Fingerprint Turkeys

Gather stamp pads of many different colors. On a piece of construction paper, make a circular design using thumb or finger to make prints of one color. This will form the turkey's body. Use different colors in a rainbow shape above the body to form the tail feathers of the turkey. With a black fine tipped marker, draw the eye, beak, feet, wings and some of the details of the feathers.

Have the children copy the poem below and paste it below their turkey.

All turkey birds are different,

From sea to shining sea.

And you'll never see another bird

Like this one to you from me.

Can you see what makes him different?

Do you need some helpful hints?

I made him from my very own

Thumb and fingerprints!

Marsha A. Burks

Wild Turkey Feeding

Eastern Wild Turkey

Eastern Wild Turkey

Turkey Language Arts

Book: Patent, Dorothy Hinshaw, Wild Turkeys. Lerner, 1999.

The book, Wild Turkeys, is a mini unit onto itself and can be used effectively in a home schooling or small group setting. On page 5 you will find a map showing the distribution of the Wild Turkey and the "Be a word detective" activity which asks the child:

"Can you find these words as you read about the wild turkey's life? Be a detective and try to figure out what they mean. You can turn to the glossary on page 46 for help."















Cut and Tell Stories for Fall

Little Turkey Pattern

Little Turkey Pattern for Cut and Tell Story

Little Turkey Pattern for Cut and Tell Story

Drama, Music and Crafts

This activity was taken from Cut and Tell Scissor Stories for Fall by Jean Warren.

Little Turkey Cut & Tell Story

(1) (2) (3) (4) (5) (6)

Little turkey sat in the barn all day

Wishing that he could go out and play.

But not till he was bigger -- till he was full grown

Could little turkey play in the yeard all alone.

Little turkey wished and what do you know

Little turkey wished and started to grow.

Out puffed his tummy to a great big size (7)

Out from his tail -- a big surprise! (8)

Now little turkey was all full grown

Now little turkey could go out alone.

Cutting Directions

1. Fold a paper plate in half.

2. Cut along cutting lines. Use hole to make eyes or draw them on.

3. Fold back middle flaps and head.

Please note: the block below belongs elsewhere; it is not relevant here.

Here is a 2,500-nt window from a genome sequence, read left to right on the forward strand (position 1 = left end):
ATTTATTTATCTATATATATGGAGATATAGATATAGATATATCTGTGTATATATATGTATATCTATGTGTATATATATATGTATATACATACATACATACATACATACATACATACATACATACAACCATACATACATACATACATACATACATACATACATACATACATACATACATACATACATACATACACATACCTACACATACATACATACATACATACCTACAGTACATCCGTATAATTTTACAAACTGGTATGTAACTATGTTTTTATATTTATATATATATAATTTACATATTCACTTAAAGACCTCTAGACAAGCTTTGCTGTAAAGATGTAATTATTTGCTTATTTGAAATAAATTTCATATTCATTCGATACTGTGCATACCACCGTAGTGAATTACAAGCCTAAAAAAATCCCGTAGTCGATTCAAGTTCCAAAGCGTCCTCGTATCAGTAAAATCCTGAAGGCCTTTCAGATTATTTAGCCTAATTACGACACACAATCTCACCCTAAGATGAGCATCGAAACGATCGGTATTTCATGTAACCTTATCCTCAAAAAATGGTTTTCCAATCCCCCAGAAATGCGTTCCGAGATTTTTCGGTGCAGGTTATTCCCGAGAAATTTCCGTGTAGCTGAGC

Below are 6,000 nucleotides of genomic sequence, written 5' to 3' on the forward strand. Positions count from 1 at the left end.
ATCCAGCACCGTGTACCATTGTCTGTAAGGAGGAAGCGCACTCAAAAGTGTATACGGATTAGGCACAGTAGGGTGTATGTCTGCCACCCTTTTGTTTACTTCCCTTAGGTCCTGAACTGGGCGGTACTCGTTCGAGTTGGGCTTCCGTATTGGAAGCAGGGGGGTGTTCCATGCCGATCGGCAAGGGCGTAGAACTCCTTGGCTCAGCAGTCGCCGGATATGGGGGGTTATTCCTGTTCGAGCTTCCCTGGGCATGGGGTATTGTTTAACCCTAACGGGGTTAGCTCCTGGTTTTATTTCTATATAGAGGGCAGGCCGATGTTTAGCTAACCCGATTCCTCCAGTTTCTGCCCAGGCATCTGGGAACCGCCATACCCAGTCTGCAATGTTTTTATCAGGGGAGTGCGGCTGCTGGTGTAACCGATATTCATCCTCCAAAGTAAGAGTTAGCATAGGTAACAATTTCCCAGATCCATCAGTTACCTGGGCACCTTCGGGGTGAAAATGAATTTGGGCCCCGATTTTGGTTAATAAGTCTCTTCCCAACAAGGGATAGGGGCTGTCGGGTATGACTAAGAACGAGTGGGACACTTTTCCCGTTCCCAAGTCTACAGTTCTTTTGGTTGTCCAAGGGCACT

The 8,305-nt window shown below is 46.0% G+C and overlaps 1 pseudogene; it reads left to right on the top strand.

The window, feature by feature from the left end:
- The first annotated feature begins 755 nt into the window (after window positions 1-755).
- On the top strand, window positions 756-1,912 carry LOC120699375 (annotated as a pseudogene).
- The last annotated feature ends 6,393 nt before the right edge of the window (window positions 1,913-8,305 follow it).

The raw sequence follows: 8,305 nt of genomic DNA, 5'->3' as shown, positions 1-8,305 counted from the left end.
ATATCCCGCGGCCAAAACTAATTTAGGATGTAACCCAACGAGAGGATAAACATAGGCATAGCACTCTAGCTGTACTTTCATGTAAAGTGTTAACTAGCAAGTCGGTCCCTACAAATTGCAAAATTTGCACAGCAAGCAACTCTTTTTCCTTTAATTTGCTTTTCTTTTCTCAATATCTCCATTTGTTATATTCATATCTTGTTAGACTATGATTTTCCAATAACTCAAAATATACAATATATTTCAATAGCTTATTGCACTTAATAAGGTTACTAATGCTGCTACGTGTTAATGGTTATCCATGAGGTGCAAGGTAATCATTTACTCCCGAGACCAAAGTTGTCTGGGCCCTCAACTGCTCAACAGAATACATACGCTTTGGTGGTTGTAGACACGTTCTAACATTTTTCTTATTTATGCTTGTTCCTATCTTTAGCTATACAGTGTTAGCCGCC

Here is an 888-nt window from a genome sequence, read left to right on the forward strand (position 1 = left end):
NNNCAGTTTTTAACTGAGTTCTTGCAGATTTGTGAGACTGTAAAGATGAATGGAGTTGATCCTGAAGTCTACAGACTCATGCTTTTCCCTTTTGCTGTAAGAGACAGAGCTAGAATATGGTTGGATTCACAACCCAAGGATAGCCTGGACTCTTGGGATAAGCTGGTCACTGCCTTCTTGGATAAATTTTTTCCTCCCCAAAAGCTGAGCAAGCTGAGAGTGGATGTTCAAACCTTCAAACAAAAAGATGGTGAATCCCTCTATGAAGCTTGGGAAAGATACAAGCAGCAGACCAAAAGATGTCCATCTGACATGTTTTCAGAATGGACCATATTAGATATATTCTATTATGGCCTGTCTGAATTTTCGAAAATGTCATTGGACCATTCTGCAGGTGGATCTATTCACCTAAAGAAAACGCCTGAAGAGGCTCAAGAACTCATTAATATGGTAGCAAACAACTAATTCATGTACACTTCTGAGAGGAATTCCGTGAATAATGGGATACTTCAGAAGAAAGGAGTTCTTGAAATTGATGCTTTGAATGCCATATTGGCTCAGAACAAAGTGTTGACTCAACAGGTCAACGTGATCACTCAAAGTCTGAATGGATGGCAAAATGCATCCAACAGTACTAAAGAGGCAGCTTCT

4. Roll larger flaps towards the middle. Hold in place with your fingers.

5. Fold back head and small flaps.

6. Lay turkey down, push head back. Cut-out should resemble a small turkey.

7. Open turkey back out flat. Fold flaps backwards around behing the turkey. Hook back of turkey together with slits. Fold wings down.

8. Stick the remaining section from the plate down behind the turkey's head, hooking it down in the side wing slits. Woila! Spread tail feathers!

Little Turkey Pattern

Skip to My Lou


Sing to the tune of "Skip to My Lou"

Ha Ha Turkey in the Straw

Turkey in the brown straw, ha ha ha

Turkey in the brown straw, ha ha ha

Turkey in the brown straw, ha ha ha

Skip to My Lou My Darling.

Ha Ha, Turkey in the straw

Ha Ha, Turkey in the straw

Ha Ha, Turkey in the straw

Turkey in the straw, My Darling.

Continue singing with such verses as:

Turkey in the white snow, ho ho ho


Turkey in the blue sky, hi hi hi


Turkey in the yellow corn, horn, horn horn

Let the children come up with some other rhyming verses.

Turkey in the Straw

More Turkey Music.

© 2009 Yvonne L B

Please don't trot off without leaving a comment.

Stephen Bush from Ohio on November 20, 2012:

This is certainly a definitive Thanksgiving lens! SquidAngel Blessings.

jlshernandez on November 13, 2011:

Just to let you know that this is featured in

anonymous on November 23, 2010:

Congratulations for being included on the Best of Lists, 75 Lenses You Shouldn't Miss This Thanksgiving by SquidTeam, and Happy Thanksgiving! - Kathy

elizajane202 lm on November 09, 2010:

What a wonderful lens and full of information. I love it! Now my son (he's 13) is actually allergic to turkey. Can you believe it? He hasn't had it since he was 3 but is begging us try one last time. We are considering it but will stock up on benedryl and have 9-1-1 on our phone ready. I will be sharing the craft ideas with my three younger kids, thank you and it has been a blessing reading your page.

luvmyludwig lm on September 30, 2009:

this lens is beautiful!

anonymous on September 30, 2009:

Great turkey lens with loads of info! Once in a while we will spot a wild turkey around my area as we are driving along. It's fun to catch a glimpse of one!

Mary from Chicago area on September 29, 2009:

Wow, there's a lot of great info here, and plenty of fun mixed in. Enjoyed the turkey rhymes. Had forgotten that about Ben Franklin!

SherryHolderHunt on September 29, 2009:

We have wild turkeys in our neighborhood, they are fun to watch! 5*s

Sandy Mertens from Frozen Tundra on September 29, 2009:

Very informative and fun!

Holley Web on September 28, 2009:

I had fun here! It was very informational I loved the videos!

Bambi Watson on August 31, 2009:

Interesting lens!

Jennifer Sullivan from Chicago, IL on August 30, 2009:

Great lens, very educational - I hope some kids can use this for a resource this fall for their thanksgiving projects!

Linda Jo Martin from Post Falls, Idaho, USA on August 29, 2009:

A very informative and festive lens with more information about turkeys than I ever expected.

Nancy Tate Hellams from Pendleton, SC on August 29, 2009:

Oh me! This is amazing. I think you covered everything to do with a Wild Turkey. We enjoy watching them in our yard a couple of times a year but I have never seen their eggs. Very interesting. I love all the Thanksgiving crafts, too. Lensrolling to my Thanksgiving Prayer lens.